These introductory surveys suggest a poor fit between the general public's preoccupations and the concerns of professional historians. The surveys concentrate heavily on political history since 1930, economic development, and popular culture. Historians' research agendas and debates on Brazil since 1922 are vague, beyond a continuing fascination with Getúlio Vargas' reforms. Research agendas on 19th- and early 20th-century topics are much better defined, but aside from their concentration on marginal social types, they are not entirely oriented toward the topics emphasized in introductions to Brazil.

Social history continues to dominate recent historiographical production on the Empire and Old Republic, much of it in the form of revised mestrado and doctoral theses from the 1980s. "Marginals" occupy much of this attention. Several pieces, for example, look at the lives of foreign prostitutes and pimps (items #bi 97012238#, #bi 98008364#, and #bi 97008436#), street vendors in Salvador (item #bi 97007550#), and army recruits suspected of sodomy (item #bi 97012097#). Bretas' study of police in Rio examines social control from the perspective of elites and their agents (item #bi 97004179#). There is the usual attention to "popular resistance" in its varied forms: riots, e.g., Reis (item #bi 97007037#); rebels and revolts, e.g., da Cunha and Villa on Canudos (items #bi 97008403# and #bi 97008401#, respectively), Dias on the Balaiada (item #bi 98001210#), and Silveira on the Cabanagem (item #bi 98001206#); and lastly, Ferraz's linking of "enlightenment liberalism" and postindependence revolts in Pernambuco (item #bi 98001207#).

Groups viewed as slightly less deviant, but certainly more dangerous, were ex-slaves, the urban poor (item #bi 97008406#), and the incipient working class. Particularly impressive works on slavery are Xavier on ex-slaves before and after abolition (item #bi 98001216#) and Castro on meanings of "freedom" (item #bi 97008448#). Workers receive scant attention, other than Pesavento on Porto Alegre (item #bi 97008416#), essays in the two História econômica volumes (items #bi 98001218# and #bi 98001217#), and occasional mention in Chalhoub (item #bi 98001209#), Rocha (item #bi 97008415#), and Meade (item #bi 00000437#).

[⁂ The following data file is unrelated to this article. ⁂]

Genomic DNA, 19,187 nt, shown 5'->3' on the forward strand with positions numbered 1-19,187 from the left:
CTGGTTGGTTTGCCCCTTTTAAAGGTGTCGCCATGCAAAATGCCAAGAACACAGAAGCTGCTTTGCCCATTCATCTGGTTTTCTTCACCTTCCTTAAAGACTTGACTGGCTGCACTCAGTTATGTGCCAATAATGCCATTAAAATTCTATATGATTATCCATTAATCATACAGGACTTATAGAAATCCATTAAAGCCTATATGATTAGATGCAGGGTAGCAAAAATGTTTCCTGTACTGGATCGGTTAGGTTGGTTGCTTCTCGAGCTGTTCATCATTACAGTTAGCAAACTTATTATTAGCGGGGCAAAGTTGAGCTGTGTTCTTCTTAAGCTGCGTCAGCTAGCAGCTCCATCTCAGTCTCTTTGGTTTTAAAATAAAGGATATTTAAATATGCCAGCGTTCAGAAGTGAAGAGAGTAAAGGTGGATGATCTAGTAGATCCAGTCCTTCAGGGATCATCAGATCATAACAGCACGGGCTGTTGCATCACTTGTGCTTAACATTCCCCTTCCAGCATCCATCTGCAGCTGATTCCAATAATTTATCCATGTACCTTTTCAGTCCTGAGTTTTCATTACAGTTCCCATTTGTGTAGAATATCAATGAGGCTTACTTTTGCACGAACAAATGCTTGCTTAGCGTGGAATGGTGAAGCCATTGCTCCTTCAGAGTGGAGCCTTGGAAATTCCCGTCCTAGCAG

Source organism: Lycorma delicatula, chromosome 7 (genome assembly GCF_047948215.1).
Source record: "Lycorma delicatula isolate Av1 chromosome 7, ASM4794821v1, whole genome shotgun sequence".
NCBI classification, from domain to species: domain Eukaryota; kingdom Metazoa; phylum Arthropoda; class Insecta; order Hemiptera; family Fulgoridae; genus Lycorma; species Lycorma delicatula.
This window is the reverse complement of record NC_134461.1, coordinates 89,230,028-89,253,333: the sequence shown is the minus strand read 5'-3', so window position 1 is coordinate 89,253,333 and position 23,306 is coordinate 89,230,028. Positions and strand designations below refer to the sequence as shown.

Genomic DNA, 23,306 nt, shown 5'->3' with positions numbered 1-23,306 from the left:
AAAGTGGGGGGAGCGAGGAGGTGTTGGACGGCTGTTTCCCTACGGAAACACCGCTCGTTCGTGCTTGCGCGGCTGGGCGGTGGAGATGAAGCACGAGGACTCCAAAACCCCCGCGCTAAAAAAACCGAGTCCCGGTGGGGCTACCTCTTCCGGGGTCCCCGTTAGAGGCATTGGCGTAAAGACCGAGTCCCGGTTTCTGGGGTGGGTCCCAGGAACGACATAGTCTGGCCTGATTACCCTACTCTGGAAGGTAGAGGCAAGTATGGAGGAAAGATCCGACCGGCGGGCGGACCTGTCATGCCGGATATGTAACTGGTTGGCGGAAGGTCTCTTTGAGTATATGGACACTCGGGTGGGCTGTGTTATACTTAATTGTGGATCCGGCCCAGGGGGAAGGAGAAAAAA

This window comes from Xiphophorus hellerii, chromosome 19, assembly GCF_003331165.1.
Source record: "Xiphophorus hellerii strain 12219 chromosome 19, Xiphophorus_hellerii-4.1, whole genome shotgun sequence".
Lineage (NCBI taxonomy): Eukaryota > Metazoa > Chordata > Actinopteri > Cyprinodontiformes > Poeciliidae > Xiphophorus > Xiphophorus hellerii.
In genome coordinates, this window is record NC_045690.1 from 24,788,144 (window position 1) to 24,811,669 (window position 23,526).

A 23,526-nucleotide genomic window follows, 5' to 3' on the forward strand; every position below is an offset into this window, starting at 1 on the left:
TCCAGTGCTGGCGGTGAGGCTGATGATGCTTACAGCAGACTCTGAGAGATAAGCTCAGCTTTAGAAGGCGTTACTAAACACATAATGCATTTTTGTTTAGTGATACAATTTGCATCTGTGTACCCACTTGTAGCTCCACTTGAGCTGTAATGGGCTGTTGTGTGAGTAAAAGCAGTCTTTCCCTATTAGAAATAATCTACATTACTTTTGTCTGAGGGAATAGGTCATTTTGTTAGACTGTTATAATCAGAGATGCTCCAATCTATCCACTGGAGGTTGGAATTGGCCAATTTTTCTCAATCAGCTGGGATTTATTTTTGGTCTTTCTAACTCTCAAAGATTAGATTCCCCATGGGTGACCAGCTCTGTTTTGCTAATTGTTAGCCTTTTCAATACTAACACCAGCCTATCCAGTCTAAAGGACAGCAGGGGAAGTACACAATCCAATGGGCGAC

Only slightly less marginal than prostitutes and libertos were the European immigrants Brazil began to seek urgently after the end of the international slave trade in 1850 (see Graden, item #bi 97009382# and Chaiban, item #bi 97010870# on the end of the trade). The Portuguese, in their traditional roles as caixeiros and merchants, are the subject of two mestrado theses published as a book (item #bi 97008432#), but the Germans receive more attention, as colonists, in Rodowicz-Oswiecimsky's first-person narrative (item #bi 97008454#), in Seyferth's study of the Itajahy/Brusque colony (item #bi 97008423#), and as reluctant participants in the Federalist Revolution (item #bi 97008386#). Boni has organized a third volume in a series on the Italian immigration experience (item #bi 97008395#; for review of first two volumes, see HLAS 54:3402), and Lesser has a short piece on discontent Jewish farmers (item #bi 97007398#). Immigration, exile, and assimilation remain the strongest single topic in 20th-century social history, with many amateur and commemorative histories of communities. Of note are studies of Syrians (item #bi 97003174#), Jews (items #bi 98008303# and #bi 98008364#), Spaniards (items #bi 95021659#, #bi 98008353#, and #bi 98008365#), and Portuguese (item #bi 98008325#).